In the time between now and then, I've been introduced to a lot of musicians that mean a lot to me but in recent months, it's become apparent that no one affects me quite like Will Sheff, front man of Okkervil River. It's strange to me that a band I only became familiar with in the past few years would mean so much to me. I've been listening to Neutral Milk Hotel, Elliott Smith, and various incarnations of depressed-Jesus-freak-turned-bummed-out-atheist David Bazan for anywhere from ten to fourteen years. Compared to that, the fact that I've been a fan of Okkervil River for a mere five years seems like nothing. So what is it about them that at once makes me feel like less of a singular freak and feel as if I'm going to come slightly unglued?

Thursday, January 14, 2010

On Uriah Heep and the lack of passion in music journalism.

When it comes down to it, music is truly the only thing I've ever been obsessed with. Since I was a kid kneeling before my Fisher Price record player, the sound is what's kept me going throughout my 29 years on this planet. While other youngsters were playing touch football, sneaking peeks at dad's Playboys, or hunched over Nintendo controllers, I was absorbing every piece of music that came my way. Whether it was Casey Kasem's weekly rundowns of the radio Top 40, the mysterious records stolen from dad's collection, or the classical anthologies I proudly carried away from the library, I treated them all with equal respect and reverence. Each discovery was a revelation. It might have been naive, much like any childhood thought is in retrospect. I thought every new amazing song I heard belonged to me, and me only...

Wednesday, January 13, 2010

Does It Make Me a Mega-Nerd to Think About Things Like This?: Feminism in The Watchmen.

I remember when the cast of Watchmen, Alan Moore's "unfilmable", grandiose, and damn near perfect graphic novel, was announced. In fact, I remember when the project was green lit and Zack Snyder signed the proper documents to become attatched as the director. I also remember reading Watchmen for the first time and being absolutely blown away by the fact that superheros could be real people with real problems. But all of that information is neither here nor there because what's important was the hubbub that erupted on the internet forums this lady nerd frequents when the cast was announced.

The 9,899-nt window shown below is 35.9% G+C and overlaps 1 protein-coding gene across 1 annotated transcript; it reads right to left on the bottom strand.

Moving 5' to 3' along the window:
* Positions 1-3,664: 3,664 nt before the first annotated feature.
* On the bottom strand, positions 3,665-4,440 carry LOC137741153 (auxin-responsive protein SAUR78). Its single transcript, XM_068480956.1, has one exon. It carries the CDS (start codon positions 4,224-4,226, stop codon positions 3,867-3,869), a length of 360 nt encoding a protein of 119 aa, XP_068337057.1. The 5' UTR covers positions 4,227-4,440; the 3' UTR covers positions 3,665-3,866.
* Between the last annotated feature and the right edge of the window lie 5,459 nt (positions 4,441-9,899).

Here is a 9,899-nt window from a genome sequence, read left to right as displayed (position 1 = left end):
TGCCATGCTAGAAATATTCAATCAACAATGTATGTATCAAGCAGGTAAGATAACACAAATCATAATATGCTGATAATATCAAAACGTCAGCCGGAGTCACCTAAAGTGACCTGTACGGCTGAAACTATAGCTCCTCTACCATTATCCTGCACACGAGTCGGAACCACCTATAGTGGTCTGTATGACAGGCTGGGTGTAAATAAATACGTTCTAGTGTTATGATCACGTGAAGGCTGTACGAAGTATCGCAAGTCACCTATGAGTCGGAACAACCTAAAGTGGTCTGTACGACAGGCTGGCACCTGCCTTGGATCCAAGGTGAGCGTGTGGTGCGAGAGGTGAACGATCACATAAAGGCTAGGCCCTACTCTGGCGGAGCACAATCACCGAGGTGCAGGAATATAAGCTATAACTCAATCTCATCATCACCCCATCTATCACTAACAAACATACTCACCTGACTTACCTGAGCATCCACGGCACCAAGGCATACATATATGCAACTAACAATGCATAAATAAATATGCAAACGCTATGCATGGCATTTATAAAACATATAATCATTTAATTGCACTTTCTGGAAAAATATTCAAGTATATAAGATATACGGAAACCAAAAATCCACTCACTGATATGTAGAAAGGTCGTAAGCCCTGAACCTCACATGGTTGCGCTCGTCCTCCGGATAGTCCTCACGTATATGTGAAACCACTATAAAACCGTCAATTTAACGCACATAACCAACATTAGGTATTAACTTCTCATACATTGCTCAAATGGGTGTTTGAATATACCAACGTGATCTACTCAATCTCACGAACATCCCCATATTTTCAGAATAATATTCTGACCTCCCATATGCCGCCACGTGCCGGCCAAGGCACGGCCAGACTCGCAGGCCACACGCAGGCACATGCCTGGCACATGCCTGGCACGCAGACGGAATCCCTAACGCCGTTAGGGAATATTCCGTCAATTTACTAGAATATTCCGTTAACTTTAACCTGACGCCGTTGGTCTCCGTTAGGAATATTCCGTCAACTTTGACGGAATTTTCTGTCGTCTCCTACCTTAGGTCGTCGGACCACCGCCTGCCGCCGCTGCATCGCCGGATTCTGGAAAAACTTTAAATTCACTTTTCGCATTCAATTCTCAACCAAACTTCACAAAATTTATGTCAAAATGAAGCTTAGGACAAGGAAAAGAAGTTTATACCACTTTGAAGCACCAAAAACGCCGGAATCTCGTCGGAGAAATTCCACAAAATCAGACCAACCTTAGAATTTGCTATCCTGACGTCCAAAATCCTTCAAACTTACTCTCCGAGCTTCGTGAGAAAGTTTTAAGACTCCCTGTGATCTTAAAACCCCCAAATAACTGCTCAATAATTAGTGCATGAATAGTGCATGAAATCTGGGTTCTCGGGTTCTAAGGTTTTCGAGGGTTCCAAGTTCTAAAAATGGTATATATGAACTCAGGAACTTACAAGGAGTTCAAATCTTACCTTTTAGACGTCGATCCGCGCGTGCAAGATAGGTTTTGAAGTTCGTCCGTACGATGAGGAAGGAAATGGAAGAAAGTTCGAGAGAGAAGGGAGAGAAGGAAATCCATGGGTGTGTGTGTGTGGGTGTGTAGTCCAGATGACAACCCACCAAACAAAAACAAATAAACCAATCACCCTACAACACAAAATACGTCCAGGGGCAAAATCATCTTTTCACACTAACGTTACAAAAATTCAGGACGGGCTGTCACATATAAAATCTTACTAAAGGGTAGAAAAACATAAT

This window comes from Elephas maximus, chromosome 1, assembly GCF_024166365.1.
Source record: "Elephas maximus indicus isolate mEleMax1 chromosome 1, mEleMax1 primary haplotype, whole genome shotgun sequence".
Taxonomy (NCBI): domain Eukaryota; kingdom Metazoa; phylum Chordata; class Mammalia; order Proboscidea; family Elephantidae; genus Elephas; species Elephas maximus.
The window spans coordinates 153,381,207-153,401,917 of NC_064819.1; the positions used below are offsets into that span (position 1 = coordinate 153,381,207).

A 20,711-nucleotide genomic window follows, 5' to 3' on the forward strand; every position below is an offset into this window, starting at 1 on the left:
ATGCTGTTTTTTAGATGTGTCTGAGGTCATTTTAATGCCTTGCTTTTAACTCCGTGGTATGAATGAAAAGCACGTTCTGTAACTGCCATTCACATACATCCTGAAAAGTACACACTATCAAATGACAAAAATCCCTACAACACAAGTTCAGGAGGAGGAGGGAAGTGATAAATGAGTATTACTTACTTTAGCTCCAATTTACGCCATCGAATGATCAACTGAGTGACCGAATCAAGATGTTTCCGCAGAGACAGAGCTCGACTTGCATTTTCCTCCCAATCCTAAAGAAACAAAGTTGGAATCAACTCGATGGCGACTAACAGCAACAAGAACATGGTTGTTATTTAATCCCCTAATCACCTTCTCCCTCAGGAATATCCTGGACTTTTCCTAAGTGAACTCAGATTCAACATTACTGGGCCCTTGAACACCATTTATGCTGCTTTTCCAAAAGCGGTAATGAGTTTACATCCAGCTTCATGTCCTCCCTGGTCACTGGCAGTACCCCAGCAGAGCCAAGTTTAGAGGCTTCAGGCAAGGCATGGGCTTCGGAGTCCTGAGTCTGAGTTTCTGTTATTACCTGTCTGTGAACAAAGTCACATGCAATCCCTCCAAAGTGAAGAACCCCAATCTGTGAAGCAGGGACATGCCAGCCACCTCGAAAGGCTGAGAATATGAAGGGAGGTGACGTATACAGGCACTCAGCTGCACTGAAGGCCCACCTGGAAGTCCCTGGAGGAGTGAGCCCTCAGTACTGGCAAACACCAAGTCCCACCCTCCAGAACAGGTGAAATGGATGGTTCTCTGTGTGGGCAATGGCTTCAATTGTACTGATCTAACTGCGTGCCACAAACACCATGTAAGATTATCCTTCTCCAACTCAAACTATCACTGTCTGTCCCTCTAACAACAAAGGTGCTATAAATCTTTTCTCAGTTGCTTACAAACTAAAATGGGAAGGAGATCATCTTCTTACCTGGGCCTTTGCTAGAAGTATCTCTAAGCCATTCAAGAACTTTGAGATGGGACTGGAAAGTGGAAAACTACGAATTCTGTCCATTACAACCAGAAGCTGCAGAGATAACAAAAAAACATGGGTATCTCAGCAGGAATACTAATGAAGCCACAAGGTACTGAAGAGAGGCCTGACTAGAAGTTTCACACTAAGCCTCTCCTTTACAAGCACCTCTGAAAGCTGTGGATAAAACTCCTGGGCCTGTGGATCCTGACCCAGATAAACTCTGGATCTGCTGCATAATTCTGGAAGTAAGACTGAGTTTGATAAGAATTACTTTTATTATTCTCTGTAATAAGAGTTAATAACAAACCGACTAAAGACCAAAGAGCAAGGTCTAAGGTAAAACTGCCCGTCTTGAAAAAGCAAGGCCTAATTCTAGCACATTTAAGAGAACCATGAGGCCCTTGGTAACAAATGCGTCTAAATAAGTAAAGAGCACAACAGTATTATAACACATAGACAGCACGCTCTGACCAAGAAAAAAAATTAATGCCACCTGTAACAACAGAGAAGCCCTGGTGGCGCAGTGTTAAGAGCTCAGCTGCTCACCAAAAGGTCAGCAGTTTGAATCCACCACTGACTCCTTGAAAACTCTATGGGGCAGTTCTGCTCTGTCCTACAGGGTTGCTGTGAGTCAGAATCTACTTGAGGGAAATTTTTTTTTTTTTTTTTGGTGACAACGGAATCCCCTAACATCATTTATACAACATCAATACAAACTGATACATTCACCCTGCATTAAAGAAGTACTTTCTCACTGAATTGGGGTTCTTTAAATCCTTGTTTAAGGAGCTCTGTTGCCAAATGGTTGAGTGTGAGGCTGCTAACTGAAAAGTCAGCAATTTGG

I, naturally, was one of the people typing up a storm on Ain't It Cool News. Having read the comic at a young age, I had an A Plus vision in my head of exactly what each character should look like and, in some cases, who should play them. Despite my adoration of Patrick Wilson in Little Children and the epic, gripping Hard Candy, I had really wanted my captain, Nathan Fillion to take the role of Night Owl if only so I could look at Nathan Fillion on screen. Everyone, it seemed, had something to say about the casting of the characters: Jeffery Dean Morgan as The Comedian (Pitch perfect, in my opinion. Just look at that sweet 'stache!), Matthew Goode as Ozymandias (Homosexual or not homosexual? Still up for debate.), Jackie Earle Hayley as Rorschach (It was doubted early on that he could get the voice right. He managed, however.), etc. Surprisingly, the response was fairly positive and as cast photos and trailers began to make their way into the stream of the nerd popular consciousness, the kudos for the gentleman of Watchmen only began to increase as it was made apparent that the men cast as the anti-heroes actually cared: about the characters, about the book, about the fans. They cared. And that, from a female nerd's perspective, is fuckin' awesome! What no one seemed to care much about, however, was the Silk Spectre or the actress chosen to play her.

Friday, January 8, 2010

How The Late Night Shenanigans Will Benefit Us All

The proverbial fur is flying all over the internet about NBC's rumored maneuvers and machinations in their Late Night Department. While there is a whole lot of woe-is-me-how-can-you-do-this-to-Conan? (on sites I respect) and a whole lot of woe-is-me-how-can-you-do-this-to-Jay? (on sites I don't), people are missing the point: This gives us the best of all possible worlds.

Those of us who still get their TV from an antennae, anyway. People with cable, satellite and/or DVR could, I'm sure, give a shit.